How Will Binge Viewing Change TV?Kacy Faulconer
Ever watched a whole TV series all at once? That’s binge viewing.
It’s twice the fun of binge eating with half the regret. And it’s the new way to watch TV, compliments of Tivo and streaming services such as Netflix.
I do it all the time. I’ll save up a whole series in my tube storage on Tivo or deposit a good show in my Netflix queue to watch on a rainy day, or during a flu, or when my husband is out of town. I watched the entire 7-season run of Buffy The Vampire Slayer in 2011. It was a special time for me.
Netflix has been out in front of these major TV-viewing changes. They released their original political drama House of Cards earlier this year, all 13 episodes at once for viewers to consume at will. And now Dreamworks Animation is creating the first original Netflix series for kids, Turbo:F.A.S.T. By creating original content, Netflix hopes to get a leg up on other streaming services.
It has been disappointing to watch good shows like Up All Night scramble to please networks and pull in more viewers by changing formats (and losing talent). I sort of love the idea of a series getting the green light, filming, and releasing all of its episodes at once without having to second-guess itself during mid-season cancellations. Yay for artistic integrity!
Despite the after-school-special-starring-Tracey-Gold connotations of the term, binge viewing may not be such a bad thing for families. Deliberately watching a whole series that you’ve researched and added to your queue can be a lot better use of your time than mindlessly channel surfing and watching whatever network television serves up (2 1/2 Men, I’m looking at you.) And I always preview a series before I give my 15-year-old son the OK to watch. Then he’ll sit down and Netflix a whole series like Lost, Psyche, or X Files in one glorious binge on a long holiday weekend. (He’s nothing if not dedicated.)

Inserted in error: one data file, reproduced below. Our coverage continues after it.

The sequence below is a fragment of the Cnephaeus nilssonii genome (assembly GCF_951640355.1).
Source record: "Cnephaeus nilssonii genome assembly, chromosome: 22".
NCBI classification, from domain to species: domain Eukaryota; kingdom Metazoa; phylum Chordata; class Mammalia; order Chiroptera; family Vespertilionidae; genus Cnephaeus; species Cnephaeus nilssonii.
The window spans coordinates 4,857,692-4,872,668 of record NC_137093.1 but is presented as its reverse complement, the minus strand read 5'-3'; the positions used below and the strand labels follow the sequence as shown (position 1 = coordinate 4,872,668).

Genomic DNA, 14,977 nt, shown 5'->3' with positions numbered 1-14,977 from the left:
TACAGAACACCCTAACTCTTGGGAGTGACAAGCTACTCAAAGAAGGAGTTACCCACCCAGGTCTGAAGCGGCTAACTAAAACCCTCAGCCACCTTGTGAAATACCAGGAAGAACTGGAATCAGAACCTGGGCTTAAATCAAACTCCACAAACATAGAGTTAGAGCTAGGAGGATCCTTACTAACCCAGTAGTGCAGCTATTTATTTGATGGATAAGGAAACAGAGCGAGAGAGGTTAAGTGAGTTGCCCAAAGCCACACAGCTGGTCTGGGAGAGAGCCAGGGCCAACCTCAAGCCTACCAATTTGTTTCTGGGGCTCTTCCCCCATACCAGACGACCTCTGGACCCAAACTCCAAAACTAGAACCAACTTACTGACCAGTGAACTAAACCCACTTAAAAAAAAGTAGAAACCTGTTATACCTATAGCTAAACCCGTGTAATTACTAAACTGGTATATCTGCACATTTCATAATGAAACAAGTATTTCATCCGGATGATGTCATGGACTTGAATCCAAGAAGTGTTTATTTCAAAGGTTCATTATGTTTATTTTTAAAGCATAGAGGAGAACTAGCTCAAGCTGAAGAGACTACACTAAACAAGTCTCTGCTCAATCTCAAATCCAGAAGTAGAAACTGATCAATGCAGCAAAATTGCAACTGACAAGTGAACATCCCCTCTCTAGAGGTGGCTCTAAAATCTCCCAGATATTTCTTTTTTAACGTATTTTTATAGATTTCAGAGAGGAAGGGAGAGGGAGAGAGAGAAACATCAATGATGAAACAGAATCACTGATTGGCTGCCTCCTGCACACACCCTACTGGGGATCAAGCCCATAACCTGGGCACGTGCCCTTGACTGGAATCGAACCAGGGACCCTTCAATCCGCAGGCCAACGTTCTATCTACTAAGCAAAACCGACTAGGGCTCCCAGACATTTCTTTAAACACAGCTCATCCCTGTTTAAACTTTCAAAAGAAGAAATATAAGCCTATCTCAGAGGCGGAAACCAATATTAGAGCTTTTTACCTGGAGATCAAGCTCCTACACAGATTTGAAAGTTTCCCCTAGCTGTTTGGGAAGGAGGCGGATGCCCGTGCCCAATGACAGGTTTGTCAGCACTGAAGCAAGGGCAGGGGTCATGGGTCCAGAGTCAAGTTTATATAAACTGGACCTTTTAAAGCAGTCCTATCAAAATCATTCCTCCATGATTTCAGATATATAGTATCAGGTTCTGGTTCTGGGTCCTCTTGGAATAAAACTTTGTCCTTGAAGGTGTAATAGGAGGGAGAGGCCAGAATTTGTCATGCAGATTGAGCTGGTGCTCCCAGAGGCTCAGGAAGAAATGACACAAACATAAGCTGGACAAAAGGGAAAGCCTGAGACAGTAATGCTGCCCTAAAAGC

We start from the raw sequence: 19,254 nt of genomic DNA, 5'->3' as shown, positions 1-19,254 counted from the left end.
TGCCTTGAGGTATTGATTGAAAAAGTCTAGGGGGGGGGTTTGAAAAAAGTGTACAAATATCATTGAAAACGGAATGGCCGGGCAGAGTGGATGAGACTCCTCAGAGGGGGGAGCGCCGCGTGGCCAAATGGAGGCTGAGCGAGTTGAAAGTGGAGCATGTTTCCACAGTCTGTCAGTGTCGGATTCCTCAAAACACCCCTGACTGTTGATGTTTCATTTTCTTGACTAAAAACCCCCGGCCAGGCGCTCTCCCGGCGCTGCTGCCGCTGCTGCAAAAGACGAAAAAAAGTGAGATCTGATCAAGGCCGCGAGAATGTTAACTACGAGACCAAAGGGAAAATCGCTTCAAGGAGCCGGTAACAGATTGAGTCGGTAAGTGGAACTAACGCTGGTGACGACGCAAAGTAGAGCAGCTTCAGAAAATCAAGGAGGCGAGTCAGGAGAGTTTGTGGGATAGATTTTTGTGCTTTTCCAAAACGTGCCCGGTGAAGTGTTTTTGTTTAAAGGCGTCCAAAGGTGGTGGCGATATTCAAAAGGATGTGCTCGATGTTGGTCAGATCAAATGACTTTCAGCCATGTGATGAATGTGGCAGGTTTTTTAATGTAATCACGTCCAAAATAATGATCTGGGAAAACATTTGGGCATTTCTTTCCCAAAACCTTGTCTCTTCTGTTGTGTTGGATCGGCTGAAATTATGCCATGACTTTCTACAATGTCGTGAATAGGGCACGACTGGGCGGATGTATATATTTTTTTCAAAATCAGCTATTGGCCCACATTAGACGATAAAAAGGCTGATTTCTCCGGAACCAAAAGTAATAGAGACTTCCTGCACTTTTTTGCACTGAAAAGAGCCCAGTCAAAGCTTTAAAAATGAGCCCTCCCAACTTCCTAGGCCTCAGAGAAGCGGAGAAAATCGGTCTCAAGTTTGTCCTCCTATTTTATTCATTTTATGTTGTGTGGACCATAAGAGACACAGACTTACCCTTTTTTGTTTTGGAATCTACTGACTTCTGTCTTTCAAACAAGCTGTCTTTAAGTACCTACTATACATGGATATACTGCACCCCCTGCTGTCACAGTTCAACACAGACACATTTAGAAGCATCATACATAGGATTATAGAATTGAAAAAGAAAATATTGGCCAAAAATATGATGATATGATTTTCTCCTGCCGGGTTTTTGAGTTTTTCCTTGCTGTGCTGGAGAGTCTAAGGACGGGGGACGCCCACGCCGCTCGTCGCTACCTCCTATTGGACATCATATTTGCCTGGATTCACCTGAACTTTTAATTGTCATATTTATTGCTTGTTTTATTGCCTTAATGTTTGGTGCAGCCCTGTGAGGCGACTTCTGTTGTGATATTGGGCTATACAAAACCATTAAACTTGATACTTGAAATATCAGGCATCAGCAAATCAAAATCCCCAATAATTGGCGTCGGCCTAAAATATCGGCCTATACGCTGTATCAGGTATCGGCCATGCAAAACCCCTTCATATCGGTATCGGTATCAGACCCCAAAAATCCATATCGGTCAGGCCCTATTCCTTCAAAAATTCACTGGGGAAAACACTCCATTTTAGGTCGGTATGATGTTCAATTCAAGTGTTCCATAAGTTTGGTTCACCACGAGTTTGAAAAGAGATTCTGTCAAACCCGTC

People still like to watch television live, if for no other reason than to live-blog/Tweet/Facebook Status the show. Most people binge view old episodes of a show they missed and then watch live. That’s what I did after the 1st season of Downton Abbey. This binge viewing thing is especially nice for a mom like me. Sometimes it takes a season or 2 for me to pick up on the latest TV buzz. It’s nice to be able to watch a series on my own schedule.
Even the Nielsen Ratings are getting with the program and have made adjustments to include web-linked TV. So now if you have cancelled cable (read: got sick of paying for it) and use something like Hulu or Netflix to watch all your stories you can be counted by Nielsen as a “television household.”
It sure feels good to make a difference.
Read more from me at Every Day I Write the Book.